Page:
A Boston man, from Dorchester, was charged with Murder after the man he allegedly shot at, but missed, died from an asthma attack.
According to Suffolk County prosecutors, the defendant allegedly started shooting at three men. One of the men shot at was Kelvin Rowell, 40 years old. Although Rowell was able to get away safely and was not hit by any of the bullets, he apparently suffered an asthma attack and was unable to breathe, falling into a coma shortly thereafter and eventually dying.
The Massachusetts Office of the Medical Examiner has ruled the death a homicide.
What is interesting in a murder case such as this is that the victim was never struck with a bullet, i.e., his death was not a direct result of having been shot, or shot at all.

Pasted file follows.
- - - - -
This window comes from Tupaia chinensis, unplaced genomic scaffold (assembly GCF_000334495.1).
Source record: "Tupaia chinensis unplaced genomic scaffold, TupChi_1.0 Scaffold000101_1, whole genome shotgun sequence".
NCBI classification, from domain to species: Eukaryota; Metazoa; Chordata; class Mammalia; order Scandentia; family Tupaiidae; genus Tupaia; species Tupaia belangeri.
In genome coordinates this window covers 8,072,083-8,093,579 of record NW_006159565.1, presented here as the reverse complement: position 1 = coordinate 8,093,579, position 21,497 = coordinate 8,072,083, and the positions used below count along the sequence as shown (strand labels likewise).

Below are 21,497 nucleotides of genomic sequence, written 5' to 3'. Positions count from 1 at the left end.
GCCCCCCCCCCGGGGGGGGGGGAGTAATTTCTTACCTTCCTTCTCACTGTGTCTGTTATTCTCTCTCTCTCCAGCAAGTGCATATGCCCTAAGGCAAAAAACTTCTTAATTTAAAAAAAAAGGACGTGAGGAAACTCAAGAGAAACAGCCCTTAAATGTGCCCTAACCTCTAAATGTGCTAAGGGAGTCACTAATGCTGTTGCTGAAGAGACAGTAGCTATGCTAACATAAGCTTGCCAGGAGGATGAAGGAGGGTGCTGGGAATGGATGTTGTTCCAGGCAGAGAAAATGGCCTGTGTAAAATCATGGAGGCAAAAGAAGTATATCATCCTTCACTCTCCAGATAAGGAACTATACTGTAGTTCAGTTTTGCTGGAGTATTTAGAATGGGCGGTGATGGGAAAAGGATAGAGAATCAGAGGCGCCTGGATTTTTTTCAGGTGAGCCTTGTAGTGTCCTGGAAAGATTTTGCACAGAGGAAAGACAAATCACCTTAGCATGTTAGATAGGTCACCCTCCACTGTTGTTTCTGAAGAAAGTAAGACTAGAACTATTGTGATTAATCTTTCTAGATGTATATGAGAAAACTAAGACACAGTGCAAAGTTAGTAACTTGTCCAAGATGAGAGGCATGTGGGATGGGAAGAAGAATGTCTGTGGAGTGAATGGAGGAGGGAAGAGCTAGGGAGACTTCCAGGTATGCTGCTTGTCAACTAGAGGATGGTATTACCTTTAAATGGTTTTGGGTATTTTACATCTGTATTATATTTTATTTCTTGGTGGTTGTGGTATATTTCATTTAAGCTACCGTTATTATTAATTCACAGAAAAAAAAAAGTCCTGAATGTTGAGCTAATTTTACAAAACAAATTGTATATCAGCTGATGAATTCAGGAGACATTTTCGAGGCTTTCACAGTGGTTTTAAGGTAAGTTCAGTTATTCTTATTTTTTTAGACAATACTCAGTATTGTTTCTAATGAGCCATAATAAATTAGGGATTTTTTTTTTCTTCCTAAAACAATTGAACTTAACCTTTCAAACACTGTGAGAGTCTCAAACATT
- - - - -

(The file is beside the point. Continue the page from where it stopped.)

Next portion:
So how is the Suffolk County District Attorney's Office able to charge this defendant with murder?
Prosecutors are likely proceeding with murder charges on the theory that the defendant's actions or conduct was the proximate cause of the defendant's death. Under Massachusetts criminal law, "proximate cause" is established when the conduct of the defendant sets forth into motion a chain of events that result in death.
In other words, the prosecution is likely theorizing that the defendant's conduct in shooting at the defendant, despite missing, by the natural and continuous sequence of events, i.e., the victim suffering an asthma attack, caused the death. Put different, without the unlawful conduct of shooting at the victim, he would not have suffered an asthma attack and would not have died.
Although the defense will surely examine this and other available defenses in this case, it will surely be very interesting to see how this specific issue is addressed and ultimately handled.
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